Skip to comments.Federal prosecutors balk at Holder push to reduce drug sentences
Posted on 03/21/2014 7:01:47 PM PDT by RoosterRedux
Federal prosecutors are at odds with U.S. Attorney General Eric Holder over whether mandatory minimum sentences -- a key part of the government's so-called war on drugs -- should be rolled back.
Congress approved many of those harsh penalties in the 1980s. Under the guidelines, a dealer busted with 1,000 marijuana plants, for example, or large amounts of certain narcotics, could face five, 10, even 20 years behind bars. As a result, prosecutors say, drug crime has gone down.
But now Holder is leading the charge to overhaul mandatory minimums.
Amid exploding incarceration rates, and allegations that long prison sentences have unfairly hurt low-income and minority communities, Holder is calling on Congress to pass the so-called Smarter Sentencing Act.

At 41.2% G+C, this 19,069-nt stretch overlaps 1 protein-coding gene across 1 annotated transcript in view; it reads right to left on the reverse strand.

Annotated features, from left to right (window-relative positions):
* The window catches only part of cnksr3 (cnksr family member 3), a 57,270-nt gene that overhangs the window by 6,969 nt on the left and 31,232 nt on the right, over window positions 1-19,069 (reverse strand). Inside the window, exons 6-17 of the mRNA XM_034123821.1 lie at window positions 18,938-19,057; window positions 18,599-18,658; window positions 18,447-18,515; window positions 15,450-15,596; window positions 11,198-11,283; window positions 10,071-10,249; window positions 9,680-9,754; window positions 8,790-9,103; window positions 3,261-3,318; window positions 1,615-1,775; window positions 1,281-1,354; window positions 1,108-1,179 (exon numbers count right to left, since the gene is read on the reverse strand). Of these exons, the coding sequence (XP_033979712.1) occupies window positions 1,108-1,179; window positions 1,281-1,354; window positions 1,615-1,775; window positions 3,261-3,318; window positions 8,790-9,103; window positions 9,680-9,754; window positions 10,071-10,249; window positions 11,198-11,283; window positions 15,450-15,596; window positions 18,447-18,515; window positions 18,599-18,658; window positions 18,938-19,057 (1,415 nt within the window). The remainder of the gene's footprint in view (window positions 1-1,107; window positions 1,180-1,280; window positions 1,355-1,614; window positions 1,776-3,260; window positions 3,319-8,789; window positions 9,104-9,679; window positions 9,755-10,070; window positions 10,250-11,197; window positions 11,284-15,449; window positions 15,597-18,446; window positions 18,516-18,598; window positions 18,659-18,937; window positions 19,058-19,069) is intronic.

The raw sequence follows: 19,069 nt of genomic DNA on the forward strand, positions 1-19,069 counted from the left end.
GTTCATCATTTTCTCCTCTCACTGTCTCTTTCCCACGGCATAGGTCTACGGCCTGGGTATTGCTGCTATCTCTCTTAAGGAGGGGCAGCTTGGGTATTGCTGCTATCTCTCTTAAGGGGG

"Such legislation could ultimately save our country billions of dollars in prison costs while keeping us safe," Holder said. It would cut minimum sentences in half for many drug crimes, and give judges -- as opposed to prosecutors -- more leeway in sentencing offenders.
But many who've helped put serious drug dealers away disagree.
In a sharply worded letter to Holder, the National Association of Assistant U.S. Attorneys wrote "we consider the current federal mandatory minimum sentence framework as well-constructed and well worth preserving."
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Just one time, we should totally empty the prisons and see how that works out. Those of us that survived could mop up. It would be several hundred years before such an idea would be brought up again.
VA didn’t have mandatory sentences and it worked much better than the Federal system. I am probably Holder’s biggest non-fan, but I’d fire every single U.S. Atty that did not comply.